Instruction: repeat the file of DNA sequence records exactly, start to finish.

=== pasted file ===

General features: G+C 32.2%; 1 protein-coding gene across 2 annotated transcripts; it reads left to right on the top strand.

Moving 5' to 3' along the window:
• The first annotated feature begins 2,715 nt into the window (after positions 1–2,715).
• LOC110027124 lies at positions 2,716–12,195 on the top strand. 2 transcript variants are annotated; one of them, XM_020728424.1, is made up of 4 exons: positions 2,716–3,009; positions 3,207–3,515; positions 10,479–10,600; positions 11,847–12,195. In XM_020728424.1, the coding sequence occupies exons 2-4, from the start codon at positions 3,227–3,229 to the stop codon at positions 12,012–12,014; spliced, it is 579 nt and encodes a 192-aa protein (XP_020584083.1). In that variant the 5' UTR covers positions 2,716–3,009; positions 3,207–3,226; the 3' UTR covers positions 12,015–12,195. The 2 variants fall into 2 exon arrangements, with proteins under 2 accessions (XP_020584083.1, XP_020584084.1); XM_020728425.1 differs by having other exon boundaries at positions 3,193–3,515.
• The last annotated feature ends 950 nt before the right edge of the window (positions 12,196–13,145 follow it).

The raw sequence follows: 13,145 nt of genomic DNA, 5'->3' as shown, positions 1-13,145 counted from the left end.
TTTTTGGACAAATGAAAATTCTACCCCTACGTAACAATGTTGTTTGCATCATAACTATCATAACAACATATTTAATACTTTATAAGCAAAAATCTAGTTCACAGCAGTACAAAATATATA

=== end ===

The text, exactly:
General features: G+C 32.2%; 1 protein-coding gene across 2 annotated transcripts; it reads left to right on the top strand.

Moving 5' to 3' along the window:
• The first annotated feature begins 2,715 nt into the window (after positions 1–2,715).
• LOC110027124 lies at positions 2,716–12,195 on the top strand. 2 transcript variants are annotated; one of them, XM_020728424.1, is made up of 4 exons: positions 2,716–3,009; positions 3,207–3,515; positions 10,479–10,600; positions 11,847–12,195. In XM_020728424.1, the coding sequence occupies exons 2-4, from the start codon at positions 3,227–3,229 to the stop codon at positions 12,012–12,014; spliced, it is 579 nt and encodes a 192-aa protein (XP_020584083.1). In that variant the 5' UTR covers positions 2,716–3,009; positions 3,207–3,226; the 3' UTR covers positions 12,015–12,195. The 2 variants fall into 2 exon arrangements, with proteins under 2 accessions (XP_020584083.1, XP_020584084.1); XM_020728425.1 differs by having other exon boundaries at positions 3,193–3,515.
• The last annotated feature ends 950 nt before the right edge of the window (positions 12,196–13,145 follow it).

The raw sequence follows: 13,145 nt of genomic DNA, 5'->3' as shown, positions 1-13,145 counted from the left end.
TTTTTGGACAAATGAAAATTCTACCCCTACGTAACAATGTTGTTTGCATCATAACTATCATAACAACATATTTAATACTTTATAAGCAAAAATCTAGTTCACAGCAGTACAAAATATATA